The name Clare Boothe Luce should not be absent from the minds of contemporary Catholics. While she may not have been a saint, she understood well that in times of crisis saints are what we need. In 1952, Luce edited a classic anthology of essays entitled Saints for Now. Twenty distinguished authors (mostly Catholic) profiled their favorite saints, describing how much these servants of God meant to the times in which they lived. In her introduction, she made the following comment:
We live in an intellectual climate of ambiguity, of multiple and conflicting “truths,” of exclusive and warring “freedoms.” In a world where truth is relative, where one man’s “truth” is another man’s “lie,” and his definition of “freedom” is his neighbor’s definition of “slavery,” plainly the burden of carrying the argument . . . must fall on an appeal not to the mind, but to the emotions. Advertising, propaganda—the sophisticated tools of irrationalism—supersede fact, persuasion and logic, the tools of reason.
Phyllis McGinley, a once well-known writer and Pulitzer Prize winner, reiterated the point in 1969 in her popular appreciation Saint-Watching, when she stated that “Ours is an age of violence and disbelief. But in spite of that, or because of it, the earth’s interest in virtuous accomplishment is stronger now than it has been at any time since the Age of Reason began ousting religion from its seat of authority.”
The “now” that Luce described better than six decades ago, and McGinley lamented seventeen years later, seems an apt description of the present-day “now.” (The more things change, the more they stay the same). Three questions leap to mind: Are cultures always confused and divided? Is it futile to insist on reason and logic? Where are the saints of today who will rescue our culture from ruin? McGinley believed “They may well be rising among us now, preparing to lead us out of the onrushing night which so threateningly descends.” “Now” is prevented from passing into oblivion by connecting it with what is timeless. This is the office of the saint.
Clare Luce, who was led into the Church by Bishop Fulton Sheen, was often referred to as America’s most famous Catholic convert. Her talents were various and prodigious. She was a novelist, playwright, editor, essayist, and philanthropist, as well as a member of Congress, diplomat, and Ambassador to both Italy and Brazil. The opening night of her play Margin for Error—an all-out attack on the Nazi’s racist philosophy—was attended by Albert Einstein and Thomas Mann. Several of her plays, including The Women, the one for which she is perhaps best known, were adapted to the screen. In 1983 President Reagan awarded her the Presidential Medal of Freedom. She was the first member of Congress to receive this award.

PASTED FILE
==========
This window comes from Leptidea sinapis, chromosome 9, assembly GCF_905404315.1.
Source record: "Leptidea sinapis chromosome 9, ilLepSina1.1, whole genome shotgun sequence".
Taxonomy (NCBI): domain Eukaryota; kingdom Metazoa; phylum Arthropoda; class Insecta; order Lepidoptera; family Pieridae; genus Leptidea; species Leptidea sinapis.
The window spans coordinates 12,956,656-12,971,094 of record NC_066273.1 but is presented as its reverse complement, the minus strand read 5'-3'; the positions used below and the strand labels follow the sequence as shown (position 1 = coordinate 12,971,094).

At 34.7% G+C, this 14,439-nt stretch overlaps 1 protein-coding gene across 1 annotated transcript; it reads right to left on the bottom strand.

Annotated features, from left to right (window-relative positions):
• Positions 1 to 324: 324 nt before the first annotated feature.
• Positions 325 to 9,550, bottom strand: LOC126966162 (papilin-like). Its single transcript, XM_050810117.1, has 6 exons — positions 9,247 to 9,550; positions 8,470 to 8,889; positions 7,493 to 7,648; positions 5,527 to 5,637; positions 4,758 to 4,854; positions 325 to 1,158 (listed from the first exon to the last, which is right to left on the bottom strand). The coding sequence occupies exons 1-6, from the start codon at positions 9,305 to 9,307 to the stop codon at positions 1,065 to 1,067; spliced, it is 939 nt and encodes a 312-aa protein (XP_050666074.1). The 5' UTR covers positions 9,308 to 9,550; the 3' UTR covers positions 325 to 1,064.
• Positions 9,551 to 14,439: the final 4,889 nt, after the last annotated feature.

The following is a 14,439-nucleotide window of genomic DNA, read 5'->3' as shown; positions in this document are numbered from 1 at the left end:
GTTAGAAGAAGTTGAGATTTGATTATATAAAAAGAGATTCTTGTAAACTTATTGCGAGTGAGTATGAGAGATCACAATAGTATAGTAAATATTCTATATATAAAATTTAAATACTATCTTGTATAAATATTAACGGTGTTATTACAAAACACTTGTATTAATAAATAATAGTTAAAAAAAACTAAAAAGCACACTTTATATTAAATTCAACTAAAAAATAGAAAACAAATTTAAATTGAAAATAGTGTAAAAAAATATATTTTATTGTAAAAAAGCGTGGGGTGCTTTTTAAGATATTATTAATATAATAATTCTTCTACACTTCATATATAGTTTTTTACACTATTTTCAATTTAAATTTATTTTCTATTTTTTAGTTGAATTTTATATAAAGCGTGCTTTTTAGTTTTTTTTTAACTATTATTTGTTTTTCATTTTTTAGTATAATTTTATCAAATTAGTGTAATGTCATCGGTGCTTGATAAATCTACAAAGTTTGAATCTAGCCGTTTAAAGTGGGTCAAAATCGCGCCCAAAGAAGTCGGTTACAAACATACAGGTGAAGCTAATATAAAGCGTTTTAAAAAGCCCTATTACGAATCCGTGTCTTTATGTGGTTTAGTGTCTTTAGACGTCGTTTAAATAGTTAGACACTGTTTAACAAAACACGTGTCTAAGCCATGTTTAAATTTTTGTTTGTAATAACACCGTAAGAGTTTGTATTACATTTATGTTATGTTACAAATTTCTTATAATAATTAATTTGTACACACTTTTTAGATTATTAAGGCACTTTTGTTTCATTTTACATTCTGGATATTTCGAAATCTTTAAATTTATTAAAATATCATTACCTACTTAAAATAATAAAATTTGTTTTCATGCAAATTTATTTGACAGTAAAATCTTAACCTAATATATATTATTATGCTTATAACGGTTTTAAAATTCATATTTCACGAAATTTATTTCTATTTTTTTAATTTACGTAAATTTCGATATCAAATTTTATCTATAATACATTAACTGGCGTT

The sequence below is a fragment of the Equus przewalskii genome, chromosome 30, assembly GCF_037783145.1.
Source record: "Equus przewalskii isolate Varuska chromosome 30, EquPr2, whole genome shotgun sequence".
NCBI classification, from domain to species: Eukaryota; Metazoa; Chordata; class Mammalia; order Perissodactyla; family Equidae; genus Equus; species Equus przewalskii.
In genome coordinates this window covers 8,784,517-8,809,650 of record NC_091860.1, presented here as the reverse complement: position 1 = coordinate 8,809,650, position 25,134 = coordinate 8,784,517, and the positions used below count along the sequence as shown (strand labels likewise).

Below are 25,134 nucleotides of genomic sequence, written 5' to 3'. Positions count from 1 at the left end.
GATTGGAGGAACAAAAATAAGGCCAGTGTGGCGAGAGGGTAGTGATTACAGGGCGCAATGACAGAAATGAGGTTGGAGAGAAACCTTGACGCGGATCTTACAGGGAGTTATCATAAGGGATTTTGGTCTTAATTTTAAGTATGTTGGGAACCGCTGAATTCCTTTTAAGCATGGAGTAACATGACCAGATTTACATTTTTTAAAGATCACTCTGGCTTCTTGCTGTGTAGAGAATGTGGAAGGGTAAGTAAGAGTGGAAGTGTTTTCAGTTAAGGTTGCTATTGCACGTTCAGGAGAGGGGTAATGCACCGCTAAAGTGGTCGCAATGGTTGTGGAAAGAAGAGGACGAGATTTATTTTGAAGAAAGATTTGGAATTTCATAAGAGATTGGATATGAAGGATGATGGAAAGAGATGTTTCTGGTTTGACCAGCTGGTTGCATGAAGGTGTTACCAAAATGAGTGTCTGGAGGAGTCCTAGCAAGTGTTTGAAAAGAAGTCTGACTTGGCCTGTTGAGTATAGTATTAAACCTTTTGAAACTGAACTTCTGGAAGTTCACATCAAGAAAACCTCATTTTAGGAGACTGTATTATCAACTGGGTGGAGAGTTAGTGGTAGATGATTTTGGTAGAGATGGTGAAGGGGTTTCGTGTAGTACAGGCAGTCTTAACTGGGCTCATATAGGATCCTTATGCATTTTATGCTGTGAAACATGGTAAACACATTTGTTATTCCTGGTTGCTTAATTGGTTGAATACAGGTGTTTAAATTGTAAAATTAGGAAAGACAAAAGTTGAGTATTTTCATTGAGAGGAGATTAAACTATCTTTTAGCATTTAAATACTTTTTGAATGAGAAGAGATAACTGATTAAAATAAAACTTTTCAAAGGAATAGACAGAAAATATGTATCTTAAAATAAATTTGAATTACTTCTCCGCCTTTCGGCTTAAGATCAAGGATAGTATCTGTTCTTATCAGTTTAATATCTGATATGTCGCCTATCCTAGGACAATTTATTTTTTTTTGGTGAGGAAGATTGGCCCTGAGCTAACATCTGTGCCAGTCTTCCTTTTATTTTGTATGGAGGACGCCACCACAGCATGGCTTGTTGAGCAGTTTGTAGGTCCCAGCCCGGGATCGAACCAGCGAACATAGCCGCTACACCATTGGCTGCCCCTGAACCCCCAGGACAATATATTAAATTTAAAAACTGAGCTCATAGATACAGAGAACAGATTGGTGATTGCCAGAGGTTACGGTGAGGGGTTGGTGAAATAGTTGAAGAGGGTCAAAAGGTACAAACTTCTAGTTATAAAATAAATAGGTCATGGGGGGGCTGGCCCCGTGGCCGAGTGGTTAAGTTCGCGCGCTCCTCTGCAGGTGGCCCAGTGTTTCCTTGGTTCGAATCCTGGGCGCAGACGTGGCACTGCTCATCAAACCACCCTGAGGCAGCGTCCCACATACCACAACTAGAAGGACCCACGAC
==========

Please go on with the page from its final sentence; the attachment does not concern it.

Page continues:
Luce was a critic of her time (and, prophetically, of our time as well). Yet she understood how difficult it could be to shed one’s prejudices and think objectively and rationally. On one occasion, she confronted her house guest, the renowned philosopher Mortimer Adler, who, staring blankly at his feet, seemed bored. Was there something he would like to do, she asked him. He told her he was doing something already. And then, noting her “puzzlement,” he explained: “I’m thinking. And that’s the hardest work in the world, because you see, when you really want to think a question through, you’ve got to begin by laying all your own prejudices on the table. And that’s the toughest thing for anyone to do, even for a philosopher.”
Mrs. Luce deplored the fact that supporters of abortion had virtually nothing to say in defense of their position. In a 1977 essay for the Human Life Review she wrote that she thought the most dismaying thing about the abortion controversy might be that “many intelligent people go intellectually to pieces when confronted with the core question: Is an unborn child a human being?” She went on to observe that “no Supreme Court ruling is considered infallible . . . historically the Court has been prone to reflect the political mood (and emotional prejudices) of the public, and as the mood changed or new facts emerged, the Court has often reversed itself . . . as in the case of the Dred Scott decision, the Court’s decision has been reversed by amendment to the Constitution when it ceased to reflect a public consensus.”
In “A Letter to the Women’s Lobby” (reprinted in the Spring 1978 Human Life Review) she opposed the feminist campaign against pro-life political candidates. This statement, which she italicized in her letter, could not have been more forceful or more definitive: “There is no logical process of thought by which the unnatural act of induced abortion and the destruction of the unborn child in the womb can be deemed to be a natural right of all women.”
Clare Boothe Luce, who passed away on October 9, 1987, was a Woman among women. She once remarked that “Courage is the ladder on which all the other virtues mount.” There can be no sanctity without courage, including the courage to stand against contemporary prejudices and hold firm to what is true. Moreover, there can be no virtue without courage, and a culture without virtue is indeed destitute. And what is sanctity? It is, as Phyllis McGinley avers, and Mrs. Luce would most certainly endorse, “the world’s strangest and highest form of genius.”